Sponsored By

7 ways package damage claims are the tip of the iceberg7 ways package damage claims are the tip of the iceberg

Rob Kaszubowski

April 6, 2017

3 Min Read
7 ways package damage claims are the tip of the iceberg
The cascading, multifaceted effect of damages can add up to impact your bottom line.

When it comes to big dollars, product damage claims have the potential to rise to the top of a lot of internal reports and executive dashboards—especially if you’re shipping via complex and/or multi-touch methods.

While everyone wants to ship their products to arrive unscathed and with zero defects, there’s a lot behind the “science of packaging optimization.”  Whether your incident rate is a high percentage of total volume shipped or a high dollar amount based on the value of the product, these damages touch multiple facets of an organization and often gain visibility at a high level, including up to the C-suite. 

 The additional cost factors associated with damaged products and goods

 These claim dollars can really add up. But they are just the tip of the iceberg in terms of the total impact to your company’s bottom line, which includes “soft costs” like your brand image and customer satisfaction:

1. Rework and repairs: When the product shows up at the customer location damaged—or needs to be fixed, adjusted or repaired—this cost may include sending a technician to a job site, or to a customer’s location.

2. Return shipments: Assuming your product arrives non-functional, or your customer has elected to reject it due to the damages, you’ll have to pay for a return shipment just to get the damaged product back to your reclamation or repair facility, introducing reverse logistics issues and costs.

3. Expedited logistics: Oftentimes, consumers buy products because they need them quickly (go figure!). In some cases, they need the products to arrive at a certain date and time. If your product shows up damaged you may be on the hook to pay for an expedited shipment to replace your original defective product.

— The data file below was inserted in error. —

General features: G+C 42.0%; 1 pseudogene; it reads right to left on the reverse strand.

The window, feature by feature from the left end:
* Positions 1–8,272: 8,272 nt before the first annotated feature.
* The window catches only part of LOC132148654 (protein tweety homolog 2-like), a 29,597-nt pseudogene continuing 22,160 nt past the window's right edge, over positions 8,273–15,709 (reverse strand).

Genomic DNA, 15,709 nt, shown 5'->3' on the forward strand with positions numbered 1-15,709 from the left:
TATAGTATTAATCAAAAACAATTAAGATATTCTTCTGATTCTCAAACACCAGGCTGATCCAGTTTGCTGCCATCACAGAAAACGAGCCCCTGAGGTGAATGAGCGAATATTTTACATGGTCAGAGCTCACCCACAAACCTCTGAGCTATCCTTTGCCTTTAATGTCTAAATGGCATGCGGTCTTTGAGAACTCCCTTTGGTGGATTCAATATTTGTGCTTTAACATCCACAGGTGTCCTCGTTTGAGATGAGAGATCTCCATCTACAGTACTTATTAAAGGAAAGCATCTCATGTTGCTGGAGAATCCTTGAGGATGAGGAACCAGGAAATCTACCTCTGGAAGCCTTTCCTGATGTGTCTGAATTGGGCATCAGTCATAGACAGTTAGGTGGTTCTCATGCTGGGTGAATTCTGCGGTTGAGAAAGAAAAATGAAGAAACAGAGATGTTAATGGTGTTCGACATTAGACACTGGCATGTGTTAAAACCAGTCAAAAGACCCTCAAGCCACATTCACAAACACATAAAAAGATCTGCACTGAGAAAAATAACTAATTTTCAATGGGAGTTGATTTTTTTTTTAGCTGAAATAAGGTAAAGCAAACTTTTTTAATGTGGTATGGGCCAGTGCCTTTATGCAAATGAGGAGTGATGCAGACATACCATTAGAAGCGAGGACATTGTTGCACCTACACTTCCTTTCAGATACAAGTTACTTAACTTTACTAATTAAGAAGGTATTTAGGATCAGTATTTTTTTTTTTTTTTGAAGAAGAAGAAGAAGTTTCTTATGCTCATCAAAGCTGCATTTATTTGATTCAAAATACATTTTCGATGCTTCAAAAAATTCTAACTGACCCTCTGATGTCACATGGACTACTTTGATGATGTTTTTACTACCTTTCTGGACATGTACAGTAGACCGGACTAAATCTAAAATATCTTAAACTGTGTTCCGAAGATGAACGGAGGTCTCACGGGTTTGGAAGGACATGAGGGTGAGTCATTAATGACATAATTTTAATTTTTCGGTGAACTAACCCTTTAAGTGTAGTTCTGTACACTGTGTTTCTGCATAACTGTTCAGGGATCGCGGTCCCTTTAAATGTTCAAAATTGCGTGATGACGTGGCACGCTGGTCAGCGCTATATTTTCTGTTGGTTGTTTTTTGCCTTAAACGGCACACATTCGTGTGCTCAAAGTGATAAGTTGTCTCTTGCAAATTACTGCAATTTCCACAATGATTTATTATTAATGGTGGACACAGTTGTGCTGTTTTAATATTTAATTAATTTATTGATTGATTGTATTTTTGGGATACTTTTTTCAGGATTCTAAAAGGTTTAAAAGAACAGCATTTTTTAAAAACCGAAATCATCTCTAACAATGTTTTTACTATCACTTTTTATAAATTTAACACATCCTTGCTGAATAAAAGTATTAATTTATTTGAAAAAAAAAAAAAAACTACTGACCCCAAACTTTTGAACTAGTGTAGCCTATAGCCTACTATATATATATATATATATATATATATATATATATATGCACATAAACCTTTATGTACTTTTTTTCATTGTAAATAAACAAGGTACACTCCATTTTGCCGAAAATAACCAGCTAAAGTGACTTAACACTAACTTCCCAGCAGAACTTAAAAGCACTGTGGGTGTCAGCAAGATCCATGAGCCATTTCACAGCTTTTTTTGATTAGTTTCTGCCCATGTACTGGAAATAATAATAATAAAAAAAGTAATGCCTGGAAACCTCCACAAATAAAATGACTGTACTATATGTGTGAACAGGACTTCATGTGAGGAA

4. Interruptions and delays: Likewise, if you need a part or product to arrive and it shows up damaged, this may cause additional interruptions…machine down time, sending workers, installers, or technicians home. These delays waste time, and we all know that time is money.

5. Customer satisfaction/dissatisfaction: This is a no brainer because nobody wants unhappy customers. This laundry list of damage issues above only adds to customers’ dissatisfaction. (As many of us know, ordering a package to be delivered triggers your dopamine stimulation… there’s a real deflating feeling to have that product arrive dented, damaged or broken.)

6. Discounts  and markdowns: Sometimes in lieu of returning the product you can offer customers a discount:

  • Discounts or markdowns can occur at the retail store –the old scratch and dent sale

  • These types of discounts erode at your profits and margins.

7. Sustainability: All those return shipments burn up precious diesel fuel and emit carbon dioxide, not to mention the extra garbage and waste created and energy consumed by having to scrap your product. Even though damages and claims are not often tracked as a sustainability metric, they definitely carry an impact.

As you can see, the cascading, multifaceted effect of damages can add up to impact your bottom line. What really helps is to clearly understand the supply chain hazards that impact products’ successful transit and addressing the hidden costs of damage—each of which impacts a company and customers in different ways.

So when your executive team is talking to you about those high damage claims, make sure you’re not just skimming the surface of the ocean ahead, but are thinking about the size of the seemingly small iceberg ahead!

Rob Kaszubowski is Sr. Packaging Consultant at Chainalytics’ Packaging Optimization where he is focused on reducing product damage and implementing packaging cost reduction initiatives. Rob also contributes to the Packaging Matters blog. Connect with Rob on LinkedIn and on Twitter @KazPack1

Image Source

About the Author(s)

Rob Kaszubowski

Director of Packaging Optimization, Chainalytics

Rob Kaszubowski is Director of Packaging Optimization at Chainalytics, where he leads consulting programs to reduce costs and solve complex packaging challenges. He can be reached at [email protected] or 763-772-2455. Connect with Rob on LinkedIn.

Sign up for the Packaging Digest News & Insights newsletter.

You May Also Like